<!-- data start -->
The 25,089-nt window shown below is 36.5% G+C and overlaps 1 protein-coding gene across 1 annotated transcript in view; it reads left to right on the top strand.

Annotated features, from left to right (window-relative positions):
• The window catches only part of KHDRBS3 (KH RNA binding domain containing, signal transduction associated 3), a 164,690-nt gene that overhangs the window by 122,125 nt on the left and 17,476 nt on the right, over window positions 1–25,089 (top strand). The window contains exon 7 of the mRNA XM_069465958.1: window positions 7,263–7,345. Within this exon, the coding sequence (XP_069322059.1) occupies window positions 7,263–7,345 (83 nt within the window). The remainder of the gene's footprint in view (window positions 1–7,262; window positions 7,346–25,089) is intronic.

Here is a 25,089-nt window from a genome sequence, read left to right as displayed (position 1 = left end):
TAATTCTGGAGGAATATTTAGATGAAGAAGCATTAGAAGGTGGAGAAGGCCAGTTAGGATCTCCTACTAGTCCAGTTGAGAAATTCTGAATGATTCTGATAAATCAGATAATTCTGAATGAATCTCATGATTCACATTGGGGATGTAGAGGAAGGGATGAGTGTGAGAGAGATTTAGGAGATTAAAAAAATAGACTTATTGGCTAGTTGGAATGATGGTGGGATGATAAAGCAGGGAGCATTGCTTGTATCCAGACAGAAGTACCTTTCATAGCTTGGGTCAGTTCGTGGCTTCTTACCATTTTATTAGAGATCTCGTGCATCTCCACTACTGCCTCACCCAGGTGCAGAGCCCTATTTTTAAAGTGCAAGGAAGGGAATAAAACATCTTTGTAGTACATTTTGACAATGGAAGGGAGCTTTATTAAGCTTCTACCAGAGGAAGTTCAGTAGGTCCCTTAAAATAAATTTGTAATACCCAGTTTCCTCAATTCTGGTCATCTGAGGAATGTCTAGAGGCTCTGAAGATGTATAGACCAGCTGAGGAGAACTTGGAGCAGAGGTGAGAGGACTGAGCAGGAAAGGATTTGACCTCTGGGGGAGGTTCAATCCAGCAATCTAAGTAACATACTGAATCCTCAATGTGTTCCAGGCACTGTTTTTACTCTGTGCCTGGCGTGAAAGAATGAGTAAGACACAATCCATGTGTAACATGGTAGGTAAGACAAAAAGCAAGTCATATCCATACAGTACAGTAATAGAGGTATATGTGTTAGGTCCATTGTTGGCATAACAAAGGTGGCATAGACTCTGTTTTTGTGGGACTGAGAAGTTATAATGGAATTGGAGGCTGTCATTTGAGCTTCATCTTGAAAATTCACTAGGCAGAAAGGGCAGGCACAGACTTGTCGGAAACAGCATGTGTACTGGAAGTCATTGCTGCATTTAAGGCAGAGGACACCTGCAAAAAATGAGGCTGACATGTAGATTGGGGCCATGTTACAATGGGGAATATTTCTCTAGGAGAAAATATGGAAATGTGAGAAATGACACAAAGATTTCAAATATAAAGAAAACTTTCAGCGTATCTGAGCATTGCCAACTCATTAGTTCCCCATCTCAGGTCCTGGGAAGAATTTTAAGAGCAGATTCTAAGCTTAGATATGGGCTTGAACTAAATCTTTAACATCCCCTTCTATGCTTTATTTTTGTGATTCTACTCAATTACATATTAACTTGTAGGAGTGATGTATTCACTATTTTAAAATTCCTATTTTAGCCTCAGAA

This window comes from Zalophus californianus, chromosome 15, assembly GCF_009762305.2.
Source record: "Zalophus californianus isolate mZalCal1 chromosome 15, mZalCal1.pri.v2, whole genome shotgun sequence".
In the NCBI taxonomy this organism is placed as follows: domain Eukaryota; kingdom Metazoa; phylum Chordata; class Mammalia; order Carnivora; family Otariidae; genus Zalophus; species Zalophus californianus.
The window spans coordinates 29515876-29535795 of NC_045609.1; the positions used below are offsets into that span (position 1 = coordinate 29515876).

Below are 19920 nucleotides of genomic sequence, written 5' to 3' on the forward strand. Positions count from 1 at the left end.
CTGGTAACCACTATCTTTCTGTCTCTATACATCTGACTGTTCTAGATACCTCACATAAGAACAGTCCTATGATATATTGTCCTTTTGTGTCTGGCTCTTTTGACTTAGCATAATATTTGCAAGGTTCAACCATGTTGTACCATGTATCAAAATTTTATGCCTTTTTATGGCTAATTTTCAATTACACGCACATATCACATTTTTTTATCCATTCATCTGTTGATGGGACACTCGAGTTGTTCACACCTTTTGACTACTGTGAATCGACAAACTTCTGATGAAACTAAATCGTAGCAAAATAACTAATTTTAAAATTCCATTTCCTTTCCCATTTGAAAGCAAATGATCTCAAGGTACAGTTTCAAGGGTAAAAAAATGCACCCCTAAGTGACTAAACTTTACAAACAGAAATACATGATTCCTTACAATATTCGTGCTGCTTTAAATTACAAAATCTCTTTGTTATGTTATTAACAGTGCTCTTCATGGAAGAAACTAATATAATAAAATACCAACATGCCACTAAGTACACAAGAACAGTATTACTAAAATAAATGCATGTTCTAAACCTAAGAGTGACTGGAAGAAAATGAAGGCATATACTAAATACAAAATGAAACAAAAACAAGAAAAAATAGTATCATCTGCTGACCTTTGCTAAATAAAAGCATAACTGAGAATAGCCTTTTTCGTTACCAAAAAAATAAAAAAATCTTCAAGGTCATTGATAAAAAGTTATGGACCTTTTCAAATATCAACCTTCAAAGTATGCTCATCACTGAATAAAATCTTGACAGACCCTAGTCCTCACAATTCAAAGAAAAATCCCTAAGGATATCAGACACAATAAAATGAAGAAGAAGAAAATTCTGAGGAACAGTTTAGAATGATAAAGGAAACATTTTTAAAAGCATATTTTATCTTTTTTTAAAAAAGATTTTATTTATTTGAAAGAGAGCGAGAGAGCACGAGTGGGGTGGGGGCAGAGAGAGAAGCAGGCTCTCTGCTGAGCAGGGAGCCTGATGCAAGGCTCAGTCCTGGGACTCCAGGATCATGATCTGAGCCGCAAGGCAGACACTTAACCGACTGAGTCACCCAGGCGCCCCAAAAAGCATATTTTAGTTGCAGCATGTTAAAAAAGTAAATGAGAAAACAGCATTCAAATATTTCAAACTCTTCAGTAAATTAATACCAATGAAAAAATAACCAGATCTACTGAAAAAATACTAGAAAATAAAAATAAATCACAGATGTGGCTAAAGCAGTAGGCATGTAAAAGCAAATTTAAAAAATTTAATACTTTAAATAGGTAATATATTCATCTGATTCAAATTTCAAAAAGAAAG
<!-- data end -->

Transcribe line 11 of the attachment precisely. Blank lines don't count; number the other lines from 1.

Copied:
CTGGTAACCACTATCTTTCTGTCTCTATACATCTGACTGTTCTAGATACCTCACATAAGAACAGTCCTATGATATATTGTCCTTTTGTGTCTGGCTCTTTTGACTTAGCATAATATTTGCAAGGTTCAACCATGTTGTACCATGTATCAAAATTTTATGCCTTTTTATGGCTAATTTTCAATTACACGCACATATCACATTTTTTTATCCATTCATCTGTTGATGGGACACTCGAGTTGTTCACACCTTTTGACTACTGTGAATCGACAAACTTCTGATGAAACTAAATCGTAGCAAAATAACTAATTTTAAAATTCCATTTCCTTTCCCATTTGAAAGCAAATGATCTCAAGGTACAGTTTCAAGGGTAAAAAAATGCACCCCTAAGTGACTAAACTTTACAAACAGAAATACATGATTCCTTACAATATTCGTGCTGCTTTAAATTACAAAATCTCTTTGTTATGTTATTAACAGTGCTCTTCATGGAAGAAACTAATATAATAAAATACCAACATGCCACTAAGTACACAAGAACAGTATTACTAAAATAAATGCATGTTCTAAACCTAAGAGTGACTGGAAGAAAATGAAGGCATATACTAAATACAAAATGAAACAAAAACAAGAAAAAATAGTATCATCTGCTGACCTTTGCTAAATAAAAGCATAACTGAGAATAGCCTTTTTCGTTACCAAAAAAATAAAAAAATCTTCAAGGTCATTGATAAAAAGTTATGGACCTTTTCAAATATCAACCTTCAAAGTATGCTCATCACTGAATAAAATCTTGACAGACCCTAGTCCTCACAATTCAAAGAAAAATCCCTAAGGATATCAGACACAATAAAATGAAGAAGAAGAAAATTCTGAGGAACAGTTTAGAATGATAAAGGAAACATTTTTAAAAGCATATTTTATCTTTTTTTAAAAAAGATTTTATTTATTTGAAAGAGAGCGAGAGAGCACGAGTGGGGTGGGGGCAGAGAGAGAAGCAGGCTCTCTGCTGAGCAGGGAGCCTGATGCAAGGCTCAGTCCTGGGACTCCAGGATCATGATCTGAGCCGCAAGGCAGACACTTAACCGACTGAGTCACCCAGGCGCCCCAAAAAGCATATTTTAGTTGCAGCATGTTAAAAAAGTAAATGAGAAAACAGCATTCAAATATTTCAAACTCTTCAGTAAATTAATACCAATGAAAAAATAACCAGATCTACTGAAAAAATACTAGAAAATAAAAATAAATCACAGATGTGGCTAAAGCAGTAGGCATGTAAAAGCAAATTTAAAAAATTTAATACTTTAAATAGGTAATATATTCATCTGATTCAAATTTCAAAAAGAAAG